The pipeline from high-level Massachusetts politics to high-level sports leadership has become a strong one in recent years.
Charlie Baker and Marty Walsh were close colleagues for several years in their respective tenures as governor of Massachusetts and mayor of Boston, and now they improbably find themselves in sports positions, Baker as president of the NCAA and Walsh as executive director of the NHL Players Association.
That pathway was a subject of discussion at Wednesday’s feature event at the Globe Summit, where Baker discussed his role at a pivotal time in collegiate athletics, with conference realignment, the transfer portal, and NIL rules radically shifting the landscape.
Walsh’s path to the sports industry was a bit more straightforward than Baker’s, having been tapped by President Joe Biden for a cabinet position as Secretary of Labor, a job he swapped for a role with the NHLPA largely defined by labor negotiations.
Baker’s jump to the NCAA, driven by Red Sox CEO Sam Kennedy, was a bit more surprising. But between executive leadership at a macro level, and balancing dozens of conferences, hundreds of committees, and more than a thousand member schools, Baker’s new gig does bear some similarities to his old one.
“My willingness to work in that kind of environment looks a lot like the one I came out of, where you have legislators and local officials and advocates and lots of stuff coming at you from a million directions all the time,” Baker said.
“Being in an environment like that is familiar. I think, more than anything, it should be that I’ll find ways to create what I’d describe as common ground, and get us to the place where we make decisions before things happen as opposed to reacting and responding when something happens.”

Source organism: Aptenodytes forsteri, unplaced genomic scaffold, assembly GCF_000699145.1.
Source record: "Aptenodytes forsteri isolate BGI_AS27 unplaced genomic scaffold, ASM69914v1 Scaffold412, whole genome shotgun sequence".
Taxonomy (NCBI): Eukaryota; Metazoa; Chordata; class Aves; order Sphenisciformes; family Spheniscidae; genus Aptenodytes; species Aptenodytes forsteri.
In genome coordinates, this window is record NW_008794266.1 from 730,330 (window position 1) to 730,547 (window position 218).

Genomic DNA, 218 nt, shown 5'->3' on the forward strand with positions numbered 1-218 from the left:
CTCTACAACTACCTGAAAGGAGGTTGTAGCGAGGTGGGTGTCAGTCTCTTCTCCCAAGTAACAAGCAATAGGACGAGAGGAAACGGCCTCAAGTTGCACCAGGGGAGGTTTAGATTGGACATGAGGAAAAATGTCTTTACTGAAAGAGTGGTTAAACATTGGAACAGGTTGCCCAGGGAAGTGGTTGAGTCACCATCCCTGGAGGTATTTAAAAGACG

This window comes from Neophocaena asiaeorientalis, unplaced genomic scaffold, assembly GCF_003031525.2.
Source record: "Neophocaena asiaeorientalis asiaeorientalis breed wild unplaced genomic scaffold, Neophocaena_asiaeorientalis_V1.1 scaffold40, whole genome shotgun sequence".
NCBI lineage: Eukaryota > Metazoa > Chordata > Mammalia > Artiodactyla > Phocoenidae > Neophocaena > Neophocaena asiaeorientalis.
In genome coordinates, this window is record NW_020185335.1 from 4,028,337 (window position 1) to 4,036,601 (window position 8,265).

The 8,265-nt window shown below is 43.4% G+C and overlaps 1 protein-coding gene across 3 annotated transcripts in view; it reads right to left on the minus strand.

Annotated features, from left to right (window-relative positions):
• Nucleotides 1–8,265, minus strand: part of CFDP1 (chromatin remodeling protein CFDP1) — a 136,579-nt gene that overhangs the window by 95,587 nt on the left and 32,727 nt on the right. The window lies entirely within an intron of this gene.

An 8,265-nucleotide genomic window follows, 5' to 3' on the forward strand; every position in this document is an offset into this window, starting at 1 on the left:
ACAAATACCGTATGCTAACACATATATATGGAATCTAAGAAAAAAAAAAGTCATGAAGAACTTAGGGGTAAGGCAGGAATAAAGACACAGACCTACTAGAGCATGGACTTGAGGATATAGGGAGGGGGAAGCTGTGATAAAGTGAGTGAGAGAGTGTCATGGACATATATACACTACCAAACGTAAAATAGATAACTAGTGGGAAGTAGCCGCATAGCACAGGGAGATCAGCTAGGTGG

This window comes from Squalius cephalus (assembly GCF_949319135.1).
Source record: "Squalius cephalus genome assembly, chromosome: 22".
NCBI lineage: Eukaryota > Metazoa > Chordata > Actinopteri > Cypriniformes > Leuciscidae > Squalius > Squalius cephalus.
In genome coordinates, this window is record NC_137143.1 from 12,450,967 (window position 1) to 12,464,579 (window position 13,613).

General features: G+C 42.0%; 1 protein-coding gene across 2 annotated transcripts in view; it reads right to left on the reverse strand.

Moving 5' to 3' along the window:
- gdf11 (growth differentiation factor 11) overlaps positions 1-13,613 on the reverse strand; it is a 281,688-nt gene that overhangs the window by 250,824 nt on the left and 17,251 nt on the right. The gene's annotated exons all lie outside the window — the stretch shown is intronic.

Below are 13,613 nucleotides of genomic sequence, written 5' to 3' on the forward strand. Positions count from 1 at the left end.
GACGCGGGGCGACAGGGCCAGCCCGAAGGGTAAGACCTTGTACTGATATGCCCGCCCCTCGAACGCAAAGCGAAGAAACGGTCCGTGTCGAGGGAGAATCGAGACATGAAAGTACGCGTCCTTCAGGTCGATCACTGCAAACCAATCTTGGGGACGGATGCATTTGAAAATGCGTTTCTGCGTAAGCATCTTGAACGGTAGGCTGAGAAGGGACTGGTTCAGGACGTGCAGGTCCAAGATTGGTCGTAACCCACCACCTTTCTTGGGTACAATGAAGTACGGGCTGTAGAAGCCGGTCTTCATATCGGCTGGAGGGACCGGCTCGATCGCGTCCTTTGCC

Baker made clear the organization’s understanding of its place in the social media age, when young people can build a brand and an influence online. He takes no issue with that; the concern is how Name-Image-Likeness rules have been implemented.
“The concern I have about the way it works now is that there’s no framework and no transparency and no accountability,” Baker said. “I mean, it’s virtually impossible for a student-athlete or their family to know if what someone is telling them is true or not — an agent, a rep — and that bothers me.
“It’s hard to tell what the market value looks like, it’s really hard to tell. If someone says, ‘I’ve done this for five or six other kids,’ nobody knows. And I’ve talked to student-athletes that have said to me their concern about this thing is that they just don’t know who to believe.”
Baker was asked about the contrast between his personal popularity as governor — he consistently polled as one of the most popular governors in the country throughout his term — and the wide-ranging unpopularity of the organization he now presides over.
For Baker, progress on that front began with a state-of-the-business review and meetings with all 97 conferences to hear grievances and kick-start conversations about the future of collegiate athletics.
“I’m going to meet with all of them, every year, and do the best we can to be student-athlete-focused, and also somewhat forward-looking,” Baker said. “If we do that, and we do it well, and we implement the holistic student-athlete model and the insurance injury protection program and some of these other things, we can work on the brand.
“But I’ve always felt, if you have issues with your brand, you can’t blame that on your [communications] people. That’s not your comms people. They can only work with what they have. And it’s up to us to figure out a way to convince people this is a different NCAA.”
While Baker’s new role involves plenty of the politicking and bureaucracy he dealt with on Beacon Hill, it does have its perks. He highlighted last month’s event at Nebraska, where the women’s volleyball team played in front of 92,000 fans, a moment that gave him goosebumps.
“That was mind-boggling, it really was,” Baker said. “Look, I played sports, my wife played sports, my kids play sports. I love watching kids play sports, I just love it.
“I’ve met probably a thousand student-athletes, and for all the noise that shows up on social media, those face-to-face moments I get to spend with student-athletes when I visit campuses for one thing or another, that’s where I get what I would call the positive vibe about the future.”
Amin Touri can be reached at email@example.com.